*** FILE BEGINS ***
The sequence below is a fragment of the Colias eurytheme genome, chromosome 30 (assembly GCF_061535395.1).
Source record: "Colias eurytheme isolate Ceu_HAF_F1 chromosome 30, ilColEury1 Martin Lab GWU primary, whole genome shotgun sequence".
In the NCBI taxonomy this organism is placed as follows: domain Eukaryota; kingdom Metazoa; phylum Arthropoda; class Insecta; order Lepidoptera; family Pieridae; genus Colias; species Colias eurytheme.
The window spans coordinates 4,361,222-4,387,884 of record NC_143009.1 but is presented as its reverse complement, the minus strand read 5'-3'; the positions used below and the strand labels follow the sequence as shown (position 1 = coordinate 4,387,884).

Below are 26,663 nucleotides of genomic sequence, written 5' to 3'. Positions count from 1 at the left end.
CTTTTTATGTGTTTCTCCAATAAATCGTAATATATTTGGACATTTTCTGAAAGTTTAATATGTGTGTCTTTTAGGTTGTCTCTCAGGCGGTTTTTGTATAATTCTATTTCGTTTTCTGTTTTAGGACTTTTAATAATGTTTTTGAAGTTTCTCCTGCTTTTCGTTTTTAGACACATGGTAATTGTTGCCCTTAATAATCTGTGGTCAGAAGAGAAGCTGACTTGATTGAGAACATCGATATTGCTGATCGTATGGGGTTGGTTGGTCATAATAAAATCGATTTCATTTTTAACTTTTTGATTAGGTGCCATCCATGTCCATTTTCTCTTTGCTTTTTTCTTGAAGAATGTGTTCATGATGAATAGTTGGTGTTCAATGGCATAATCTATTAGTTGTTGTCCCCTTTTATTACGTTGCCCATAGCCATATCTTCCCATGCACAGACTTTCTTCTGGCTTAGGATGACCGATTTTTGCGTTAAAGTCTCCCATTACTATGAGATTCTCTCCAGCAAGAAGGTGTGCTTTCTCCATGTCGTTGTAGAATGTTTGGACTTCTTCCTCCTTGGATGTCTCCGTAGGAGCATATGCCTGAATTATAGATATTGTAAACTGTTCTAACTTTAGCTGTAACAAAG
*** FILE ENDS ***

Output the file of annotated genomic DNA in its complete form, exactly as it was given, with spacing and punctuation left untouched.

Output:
The sequence below is a fragment of the Colias eurytheme genome, chromosome 30 (assembly GCF_061535395.1).
Source record: "Colias eurytheme isolate Ceu_HAF_F1 chromosome 30, ilColEury1 Martin Lab GWU primary, whole genome shotgun sequence".
In the NCBI taxonomy this organism is placed as follows: domain Eukaryota; kingdom Metazoa; phylum Arthropoda; class Insecta; order Lepidoptera; family Pieridae; genus Colias; species Colias eurytheme.
The window spans coordinates 4,361,222-4,387,884 of record NC_143009.1 but is presented as its reverse complement, the minus strand read 5'-3'; the positions used below and the strand labels follow the sequence as shown (position 1 = coordinate 4,387,884).

Below are 26,663 nucleotides of genomic sequence, written 5' to 3'. Positions count from 1 at the left end.
CTTTTTATGTGTTTCTCCAATAAATCGTAATATATTTGGACATTTTCTGAAAGTTTAATATGTGTGTCTTTTAGGTTGTCTCTCAGGCGGTTTTTGTATAATTCTATTTCGTTTTCTGTTTTAGGACTTTTAATAATGTTTTTGAAGTTTCTCCTGCTTTTCGTTTTTAGACACATGGTAATTGTTGCCCTTAATAATCTGTGGTCAGAAGAGAAGCTGACTTGATTGAGAACATCGATATTGCTGATCGTATGGGGTTGGTTGGTCATAATAAAATCGATTTCATTTTTAACTTTTTGATTAGGTGCCATCCATGTCCATTTTCTCTTTGCTTTTTTCTTGAAGAATGTGTTCATGATGAATAGTTGGTGTTCAATGGCATAATCTATTAGTTGTTGTCCCCTTTTATTACGTTGCCCATAGCCATATCTTCCCATGCACAGACTTTCTTCTGGCTTAGGATGACCGATTTTTGCGTTAAAGTCTCCCATTACTATGAGATTCTCTCCAGCAAGAAGGTGTGCTTTCTCCATGTCGTTGTAGAATGTTTGGACTTCTTCCTCCTTGGATGTCTCCGTAGGAGCATATGCCTGAATTATAGATATTGTAAACTGTTCTAACTTTAGCTGTAACAAAG